Cho muang

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Cho muang
Cho muang - 2013-08-09 - 001.jpg
Alternative namesChor muang
Typesnack
Place of originThailand
Region or stateCentral Thailand
Serving temperaturewarm
Main ingredientsgarlic, pepper, coriander roots, vegetables, chicken, pork

Cho muang or chor muang (Thai: ช่อม่วง, pronounced [t͡ɕʰɔ̂ː mûa̯ŋ]), sometimes translated as Thai flower dumpling, is a traditional Thai savoury snack. Its existence has been documented since the reign of King Rama II (Phra Phutthaloetla Naphalai), in the Kap He Chom Khrueang Khao Wan poem. It is regarded as an ancient royal dish, and is marked by its carved flower-shaped appearance and indigo colouring from the anchan (Butterfly Pea) flower. It is steamed dumpling which is made into flower-shaped forms that contain salty or sweet fillings, served with lettuce, coriander, and chili. Cho muang is a graceful dish full of neatness and gentleness of Thai royal craftsmanship.[1] The original recipe of cho muang contained with a sweet filling and later was developed with the savory filling.[2] The name cho muang means 'violet bouquet'. It came from the appearance of a number of flowers in a plate arrangement.[3]

The exterior batter is made from rice flour, arrowroot flour, and tapioca flour stirred together in a brass pan. The violet color of the exterior batter comes from butterfly pea color mixed with a few drops of lime juice. Combined with seasoned meat filling, such as shrimp, fish, pork, or chicken fried with coriander root, garlic, and pepper until dry, and then molded into the shape of a flower with the batter by using a tweezer to create the petal shapes of a flower before steaming. After the steaming process, it needs to spray with fresh coconut milk because of its original recipe was the sweet snack.

Because the molding process into the flower shape requires delicate royal craftsmanship and takes much time to finish, also its moistness caused easily expiration. Cho muang is become rare to find in typical Thailand's market. Only in a special desert house is it on the shelf.[4]

Background[edit]

The history of cho muang has since ancient term. Which this snack was recorded during the King Rama II's period. Then, it has a unique appearance representing a rose, which it has method that was identity of cho muang. Also, people who try to making cho muang that be shape of a flower by pleat a dough. In the middle of this snack has seasoning such as garlic, pepper, coriander roots. Which these mixture are main seasoning of Thai food and Thai snack.[5]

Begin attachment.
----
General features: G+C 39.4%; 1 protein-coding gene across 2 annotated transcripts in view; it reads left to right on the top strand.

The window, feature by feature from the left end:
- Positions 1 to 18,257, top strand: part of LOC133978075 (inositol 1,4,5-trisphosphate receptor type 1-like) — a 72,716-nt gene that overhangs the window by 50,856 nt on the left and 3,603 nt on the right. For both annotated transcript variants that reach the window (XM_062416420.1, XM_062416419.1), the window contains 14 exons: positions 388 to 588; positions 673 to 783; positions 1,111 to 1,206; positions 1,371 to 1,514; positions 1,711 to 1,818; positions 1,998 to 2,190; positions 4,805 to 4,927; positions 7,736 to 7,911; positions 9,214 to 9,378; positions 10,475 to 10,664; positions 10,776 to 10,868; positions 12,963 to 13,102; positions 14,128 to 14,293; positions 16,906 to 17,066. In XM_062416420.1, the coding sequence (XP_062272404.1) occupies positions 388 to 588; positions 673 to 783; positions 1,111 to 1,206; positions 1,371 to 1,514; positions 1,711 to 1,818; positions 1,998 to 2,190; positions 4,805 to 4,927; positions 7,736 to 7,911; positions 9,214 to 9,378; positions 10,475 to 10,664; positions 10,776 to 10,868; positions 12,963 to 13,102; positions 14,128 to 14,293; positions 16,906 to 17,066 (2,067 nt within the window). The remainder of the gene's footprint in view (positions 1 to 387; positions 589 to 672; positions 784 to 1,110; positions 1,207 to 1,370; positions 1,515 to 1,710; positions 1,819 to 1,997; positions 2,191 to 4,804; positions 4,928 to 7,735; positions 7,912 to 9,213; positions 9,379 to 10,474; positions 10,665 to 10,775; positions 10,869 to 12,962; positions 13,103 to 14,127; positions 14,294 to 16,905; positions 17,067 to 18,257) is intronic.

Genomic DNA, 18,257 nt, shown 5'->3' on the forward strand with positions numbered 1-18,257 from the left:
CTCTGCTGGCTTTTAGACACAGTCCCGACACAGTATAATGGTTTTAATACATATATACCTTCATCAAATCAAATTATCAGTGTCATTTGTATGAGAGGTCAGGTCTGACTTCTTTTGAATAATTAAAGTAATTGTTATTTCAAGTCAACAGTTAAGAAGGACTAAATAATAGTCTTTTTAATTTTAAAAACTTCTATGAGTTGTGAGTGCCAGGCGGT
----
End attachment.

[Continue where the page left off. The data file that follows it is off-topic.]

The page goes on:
Cho muang has a good scent like a flower, and this snack is purple like Poudean flower(Hibiscus mutabilis). So, it is like a woman that wear a purple shawl.

The poetry of King Rama II has content from Thai poem, which this poem is called Kap He Chom Khrueang Kho Wan. Also, this snack create by the Thai royal kitchen then is called chao wang's kitchen. This is explained about information both of Thai dessert and Thai food. The meaning of this verse is the cho muang has good taste and good smell as like flower. The color of cho muang is purple like colors of Poudean flower. Then, the cho muang is like a gorgeous woman that her put no with a purple shawl.[6][7]

Characteristic[edit]

Nowadays, cho muang is rarely found Thai snack. If cho muang is sold, it is expensive because this snack is a craft that has many skills to doing. Cho muang has a shape as like rose. Also, this Thai snack has purple color which it be similar purple rose. Then, the purple color come from the mixture between Blue pea and some lemon juice that is nature color.[8] [9] So, this knowledge was wisdom of Thai people in the past time. These people have creative to making this Thai snack. Then, the people are applied some method to changing color of cho muang. Which it is made beautiful and attractiveness whiles eating.

References[edit]

  1. ^ "ช่อม่วง สวย อร่อย ครบรส". Post Today (in Thai). 26 June 2015. Retrieved 30 April 2018.
  2. ^ "TrueYou ชวนชิม - ช่อม่วง". TrueYou (in Thai). Retrieved 30 April 2018.
  3. ^ "ขนมช่อม่วง". Bloggang (in Thai). 12 February 2015. Retrieved 30 April 2018.
  4. ^ "ช่อม่วง สวย อร่อย ครบรส". Post Today (in Thai). 26 June 2015. Retrieved 30 April 2018.
  5. ^ "อร่อยทั่วไทย" (in Thai). 20 May 2013. Retrieved 5 May 2018.
  6. ^ "ขนมไทยโบราณช่อม่วง" (in Thai). 23 Dec 2011.
  7. ^ "ขนมช่อม่วง เมนูอาหารว่างแบบไทย ๆ" (in Thai). Retrieved 5 May 2018.
  8. ^ "Food Story Team, สูตร-อาหาร, สูตรอาหารทานเล่น" (in Thai). 16 April 2015. Retrieved 5 May 2018.
  9. ^ "Cho Muang (ช่อม่วง)". Bloggang (in Thai). 23 Dec 2011. Retrieved 5 May 2018.